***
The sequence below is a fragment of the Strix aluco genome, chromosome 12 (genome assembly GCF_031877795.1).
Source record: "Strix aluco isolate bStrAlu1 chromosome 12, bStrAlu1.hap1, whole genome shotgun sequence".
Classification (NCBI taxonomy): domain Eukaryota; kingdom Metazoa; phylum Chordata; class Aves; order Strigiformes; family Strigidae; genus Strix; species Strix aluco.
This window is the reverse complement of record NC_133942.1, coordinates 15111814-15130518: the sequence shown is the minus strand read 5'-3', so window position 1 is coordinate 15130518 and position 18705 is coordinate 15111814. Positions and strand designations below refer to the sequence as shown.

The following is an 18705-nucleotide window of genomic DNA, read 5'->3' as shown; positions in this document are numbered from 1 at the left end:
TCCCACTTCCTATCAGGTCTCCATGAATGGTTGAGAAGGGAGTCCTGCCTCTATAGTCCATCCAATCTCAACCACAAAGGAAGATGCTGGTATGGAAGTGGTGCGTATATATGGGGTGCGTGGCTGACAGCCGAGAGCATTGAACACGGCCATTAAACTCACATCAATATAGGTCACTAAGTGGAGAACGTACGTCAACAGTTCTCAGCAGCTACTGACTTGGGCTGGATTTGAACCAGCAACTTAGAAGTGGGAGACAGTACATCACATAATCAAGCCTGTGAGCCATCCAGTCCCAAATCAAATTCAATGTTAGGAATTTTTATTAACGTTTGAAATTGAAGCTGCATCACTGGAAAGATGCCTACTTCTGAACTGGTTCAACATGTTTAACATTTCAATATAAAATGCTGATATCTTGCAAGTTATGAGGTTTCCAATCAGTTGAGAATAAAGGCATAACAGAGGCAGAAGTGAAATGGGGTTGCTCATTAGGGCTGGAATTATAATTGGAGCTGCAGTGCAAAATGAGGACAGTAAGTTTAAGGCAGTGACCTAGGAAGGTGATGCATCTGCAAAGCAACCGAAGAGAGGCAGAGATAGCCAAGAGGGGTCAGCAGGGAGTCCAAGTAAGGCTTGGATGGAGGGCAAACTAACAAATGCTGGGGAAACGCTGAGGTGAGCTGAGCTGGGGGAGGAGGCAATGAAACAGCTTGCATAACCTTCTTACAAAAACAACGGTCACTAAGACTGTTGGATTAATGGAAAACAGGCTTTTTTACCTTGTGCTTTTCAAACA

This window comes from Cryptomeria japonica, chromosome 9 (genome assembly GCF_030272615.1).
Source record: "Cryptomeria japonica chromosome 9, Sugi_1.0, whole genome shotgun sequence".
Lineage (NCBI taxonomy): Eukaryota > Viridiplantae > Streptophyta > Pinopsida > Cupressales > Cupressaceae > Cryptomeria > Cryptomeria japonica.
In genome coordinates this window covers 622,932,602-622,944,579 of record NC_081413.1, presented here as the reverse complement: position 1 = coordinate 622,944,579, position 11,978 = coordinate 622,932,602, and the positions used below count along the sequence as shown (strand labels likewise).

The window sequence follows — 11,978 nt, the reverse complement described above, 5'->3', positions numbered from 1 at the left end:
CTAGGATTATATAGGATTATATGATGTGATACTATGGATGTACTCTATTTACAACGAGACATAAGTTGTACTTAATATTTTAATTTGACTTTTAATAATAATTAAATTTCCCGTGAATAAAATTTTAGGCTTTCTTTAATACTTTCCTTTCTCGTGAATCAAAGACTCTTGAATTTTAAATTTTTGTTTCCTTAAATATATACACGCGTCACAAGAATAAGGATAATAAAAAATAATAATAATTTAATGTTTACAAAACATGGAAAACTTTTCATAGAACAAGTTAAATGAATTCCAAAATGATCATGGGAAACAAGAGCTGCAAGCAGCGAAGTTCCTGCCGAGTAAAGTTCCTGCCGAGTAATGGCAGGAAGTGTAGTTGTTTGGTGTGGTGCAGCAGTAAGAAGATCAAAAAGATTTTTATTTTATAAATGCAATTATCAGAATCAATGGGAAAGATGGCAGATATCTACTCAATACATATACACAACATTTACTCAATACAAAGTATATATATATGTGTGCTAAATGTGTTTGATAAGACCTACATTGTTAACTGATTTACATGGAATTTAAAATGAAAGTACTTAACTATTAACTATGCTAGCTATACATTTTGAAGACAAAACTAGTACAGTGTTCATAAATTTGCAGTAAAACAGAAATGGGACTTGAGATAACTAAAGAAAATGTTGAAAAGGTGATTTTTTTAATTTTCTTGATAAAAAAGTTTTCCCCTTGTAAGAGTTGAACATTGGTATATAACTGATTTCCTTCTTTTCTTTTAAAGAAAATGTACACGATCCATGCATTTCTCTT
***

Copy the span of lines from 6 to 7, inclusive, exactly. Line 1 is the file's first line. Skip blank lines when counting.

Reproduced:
TCCCACTTCCTATCAGGTCTCCATGAATGGTTGAGAAGGGAGTCCTGCCTCTATAGTCCATCCAATCTCAACCACAAAGGAAGATGCTGGTATGGAAGTGGTGCGTATATATGGGGTGCGTGGCTGACAGCCGAGAGCATTGAACACGGCCATTAAACTCACATCAATATAGGTCACTAAGTGGAGAACGTACGTCAACAGTTCTCAGCAGCTACTGACTTGGGCTGGATTTGAACCAGCAACTTAGAAGTGGGAGACAGTACATCACATAATCAAGCCTGTGAGCCATCCAGTCCCAAATCAAATTCAATGTTAGGAATTTTTATTAACGTTTGAAATTGAAGCTGCATCACTGGAAAGATGCCTACTTCTGAACTGGTTCAACATGTTTAACATTTCAATATAAAATGCTGATATCTTGCAAGTTATGAGGTTTCCAATCAGTTGAGAATAAAGGCATAACAGAGGCAGAAGTGAAATGGGGTTGCTCATTAGGGCTGGAATTATAATTGGAGCTGCAGTGCAAAATGAGGACAGTAAGTTTAAGGCAGTGACCTAGGAAGGTGATGCATCTGCAAAGCAACCGAAGAGAGGCAGAGATAGCCAAGAGGGGTCAGCAGGGAGTCCAAGTAAGGCTTGGATGGAGGGCAAACTAACAAATGCTGGGGAAACGCTGAGGTGAGCTGAGCTGGGGGAGGAGGCAATGAAACAGCTTGCATAACCTTCTTACAAAAACAACGGTCACTAAGACTGTTGGATTAATGGAAAACAGGCTTTTTTACCTTGTGCTTTTCAAACA

This window comes from Cryptomeria japonica, chromosome 9 (genome assembly GCF_030272615.1).